Can Google Search Console be used in compliance with data protection laws?

Google Search Console is a free service provided by Google that enables website operators to monitor the presence of their website in Google search results and to correct any errors. But do website operators have to observe data protection laws?

Does data protection law apply to Google Search Console?

Due to the requirements of the GDPR (General Data Protection Regulation), companies have to fulfil a number of prerequisites for the data protection-compliant use of Google tools – at least if personal data is processed. These include obtaining effective consent from users, concluding standard contractual clauses (or a comparable data protection guarantee for third-country transfers) and providing information about the tools used in the data protection declaration in accordance with Art. 13 or 14 of the GDPR.

Unlike the statistics tool Google Analytics, website operators do not process any personal data by using Google Search Console. It is not possible for the respective website operator to access the user data. Google Search Console rather offers the possibility to improve your internet presence without using your own tracking.

What concrete data does the website operator receive via the Google Search Console?

The service formerly known as Webmastertool is a popular option for search engine optimisation in the marketing departments of companies. By using the Google Search Console, it is possible for the respective operators to check, for example:

  • how often the website was displayed in Google search,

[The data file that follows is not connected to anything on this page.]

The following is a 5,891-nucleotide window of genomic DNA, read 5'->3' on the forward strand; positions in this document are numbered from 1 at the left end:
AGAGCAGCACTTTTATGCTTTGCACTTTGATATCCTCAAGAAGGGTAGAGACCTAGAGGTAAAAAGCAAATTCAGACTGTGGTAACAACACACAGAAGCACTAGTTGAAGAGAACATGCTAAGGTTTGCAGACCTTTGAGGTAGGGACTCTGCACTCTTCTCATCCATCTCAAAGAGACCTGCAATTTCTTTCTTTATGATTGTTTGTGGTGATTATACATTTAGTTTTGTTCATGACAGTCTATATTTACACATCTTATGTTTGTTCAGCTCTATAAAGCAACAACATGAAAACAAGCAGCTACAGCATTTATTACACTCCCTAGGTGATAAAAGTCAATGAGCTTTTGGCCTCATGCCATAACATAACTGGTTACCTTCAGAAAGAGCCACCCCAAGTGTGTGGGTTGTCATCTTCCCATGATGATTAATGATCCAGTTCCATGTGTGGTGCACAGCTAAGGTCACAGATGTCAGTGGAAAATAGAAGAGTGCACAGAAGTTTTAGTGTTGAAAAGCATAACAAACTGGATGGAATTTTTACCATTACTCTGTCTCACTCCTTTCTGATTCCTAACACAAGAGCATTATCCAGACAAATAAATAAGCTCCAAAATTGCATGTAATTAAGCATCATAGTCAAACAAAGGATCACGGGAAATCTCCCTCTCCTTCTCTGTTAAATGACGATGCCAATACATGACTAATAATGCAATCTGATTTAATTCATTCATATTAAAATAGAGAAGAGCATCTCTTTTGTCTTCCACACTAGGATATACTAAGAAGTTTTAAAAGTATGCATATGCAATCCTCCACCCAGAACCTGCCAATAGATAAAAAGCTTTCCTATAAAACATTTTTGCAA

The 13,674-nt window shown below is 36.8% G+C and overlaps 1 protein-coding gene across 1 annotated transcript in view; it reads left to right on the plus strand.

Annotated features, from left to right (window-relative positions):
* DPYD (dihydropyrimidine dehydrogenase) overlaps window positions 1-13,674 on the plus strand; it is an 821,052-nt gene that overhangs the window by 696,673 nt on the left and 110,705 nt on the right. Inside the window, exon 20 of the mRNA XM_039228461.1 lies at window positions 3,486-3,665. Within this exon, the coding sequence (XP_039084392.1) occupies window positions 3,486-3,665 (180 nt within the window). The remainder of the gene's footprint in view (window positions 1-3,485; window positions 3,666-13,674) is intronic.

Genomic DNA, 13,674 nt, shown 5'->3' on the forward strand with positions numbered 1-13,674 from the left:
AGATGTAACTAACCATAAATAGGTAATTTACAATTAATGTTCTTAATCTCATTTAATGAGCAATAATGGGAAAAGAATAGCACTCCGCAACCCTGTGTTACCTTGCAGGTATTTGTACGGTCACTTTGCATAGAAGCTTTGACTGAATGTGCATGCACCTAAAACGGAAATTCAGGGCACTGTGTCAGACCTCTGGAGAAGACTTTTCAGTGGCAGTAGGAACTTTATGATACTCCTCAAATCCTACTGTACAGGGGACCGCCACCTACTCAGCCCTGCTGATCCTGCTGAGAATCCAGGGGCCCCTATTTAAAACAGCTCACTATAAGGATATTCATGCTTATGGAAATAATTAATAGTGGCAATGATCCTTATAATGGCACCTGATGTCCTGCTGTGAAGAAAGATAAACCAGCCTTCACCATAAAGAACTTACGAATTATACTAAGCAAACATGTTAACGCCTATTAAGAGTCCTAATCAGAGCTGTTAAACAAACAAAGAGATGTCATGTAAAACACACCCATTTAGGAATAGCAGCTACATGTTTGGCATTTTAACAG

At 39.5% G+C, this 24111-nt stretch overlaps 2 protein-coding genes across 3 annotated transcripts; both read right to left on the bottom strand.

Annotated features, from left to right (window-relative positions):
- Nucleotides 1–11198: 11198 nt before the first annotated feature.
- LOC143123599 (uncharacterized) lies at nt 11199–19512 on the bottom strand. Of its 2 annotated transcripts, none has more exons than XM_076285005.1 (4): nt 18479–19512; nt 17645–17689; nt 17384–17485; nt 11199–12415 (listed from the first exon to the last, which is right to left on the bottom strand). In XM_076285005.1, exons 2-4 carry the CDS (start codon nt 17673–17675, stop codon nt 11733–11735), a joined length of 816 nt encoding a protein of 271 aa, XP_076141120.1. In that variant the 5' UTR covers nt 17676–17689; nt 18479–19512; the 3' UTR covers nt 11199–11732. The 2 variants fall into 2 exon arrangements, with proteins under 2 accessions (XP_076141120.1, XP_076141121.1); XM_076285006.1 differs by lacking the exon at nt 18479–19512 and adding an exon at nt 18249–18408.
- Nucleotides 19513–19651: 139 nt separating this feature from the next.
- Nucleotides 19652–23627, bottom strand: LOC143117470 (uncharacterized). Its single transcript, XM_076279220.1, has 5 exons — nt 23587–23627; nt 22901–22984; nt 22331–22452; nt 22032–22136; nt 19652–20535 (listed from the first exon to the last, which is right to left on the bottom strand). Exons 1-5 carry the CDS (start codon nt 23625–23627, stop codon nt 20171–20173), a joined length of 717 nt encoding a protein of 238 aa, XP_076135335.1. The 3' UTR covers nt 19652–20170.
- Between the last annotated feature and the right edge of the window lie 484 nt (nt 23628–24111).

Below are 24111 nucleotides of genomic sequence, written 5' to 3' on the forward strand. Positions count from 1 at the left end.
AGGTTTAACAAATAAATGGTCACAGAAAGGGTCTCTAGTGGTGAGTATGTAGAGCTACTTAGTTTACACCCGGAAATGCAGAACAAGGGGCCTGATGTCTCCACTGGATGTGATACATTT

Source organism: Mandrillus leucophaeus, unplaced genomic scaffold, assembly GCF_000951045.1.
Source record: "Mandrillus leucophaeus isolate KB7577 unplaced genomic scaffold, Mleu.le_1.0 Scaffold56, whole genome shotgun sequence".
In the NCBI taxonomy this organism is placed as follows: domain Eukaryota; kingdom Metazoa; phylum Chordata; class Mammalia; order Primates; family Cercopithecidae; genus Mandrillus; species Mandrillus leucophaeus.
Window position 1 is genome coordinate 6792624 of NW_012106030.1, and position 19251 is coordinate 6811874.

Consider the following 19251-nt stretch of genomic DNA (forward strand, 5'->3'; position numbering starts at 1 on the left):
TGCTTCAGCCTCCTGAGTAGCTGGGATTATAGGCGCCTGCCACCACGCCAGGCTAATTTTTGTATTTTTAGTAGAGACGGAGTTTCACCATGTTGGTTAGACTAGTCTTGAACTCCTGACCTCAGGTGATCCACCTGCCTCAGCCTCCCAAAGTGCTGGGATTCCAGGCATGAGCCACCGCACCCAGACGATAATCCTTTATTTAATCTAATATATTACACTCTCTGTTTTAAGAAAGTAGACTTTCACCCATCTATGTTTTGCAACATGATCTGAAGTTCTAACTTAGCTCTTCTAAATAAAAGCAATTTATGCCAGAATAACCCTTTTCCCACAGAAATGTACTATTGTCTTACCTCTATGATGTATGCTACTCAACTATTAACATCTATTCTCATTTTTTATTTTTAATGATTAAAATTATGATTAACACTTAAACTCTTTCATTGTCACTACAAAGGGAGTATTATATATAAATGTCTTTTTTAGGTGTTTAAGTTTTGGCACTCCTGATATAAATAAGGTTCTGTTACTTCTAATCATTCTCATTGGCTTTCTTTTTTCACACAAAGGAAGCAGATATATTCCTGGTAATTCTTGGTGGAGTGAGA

• on which position the website was listed on average for which search terms in the Google search results pages (so-called ranking),
  • how often the website was visited for the respective search query,
  • how high the respective CTR value (click-through rate) is, i.e. how many percent of search engine users actually visited the website for which search query.

In addition, website operators are given the opportunity to check errors in the source code of the page, in the sitemap, in internal links or in the URL structure. By using the Google Search Console, companies can measure their own visibility on the web, use the findings to improve and thus generate more traffic.

Because Google Search Console does not require the setting of cookies or the use of other tracking technologies, it offers website operators the opportunity to market themselves and their website in a privacy-compliant manner.

The difference between Google Search Console and other web analytics tools

Although Google Search Console collects data just like other web analysis tools and then evaluates it, the tracking does not take place on the website of the respective operator. The collected data comes exclusively from the Google search engine.

Consequently, Google Search Console only lists the results of the Google search. The decisive factor is that the data collected is not collected directly on the operator’s website, but by Google itself. In view of this, Google itself is responsible for compliance with the provisions of the GDPR. The search engine the user relies on has nothing to do with the website operator, whose website is being shown in the search results. Here, Google acts independently vis-à-vis Internet users as a service provider. No personal data is passed on to the website operator via the evaluations provided in Google Search Console. This means that there is no joint responsibility of any kind, as may be the case with Facebook profiles, for example.

Consequently, the use of the Google Search Console does not have to be stated in the data protection declaration, as the website operator does not have to inform according to Art. 13 and 14 GDPR.

Conclusion

It is possible for website operators to use Google Search Console in a manner that complies with data protection regulations, as the processing of personal data itself is to be located in the sphere of the search engine operator – in this case Google. None of the information displayed via the Console contains personal data.

Nor does this result in any data processing on the website of the responsible operator. Rather, the data processing is carried out by Google itself, whereby the search engine user and Google are subject to their own terms of use at the time of use.

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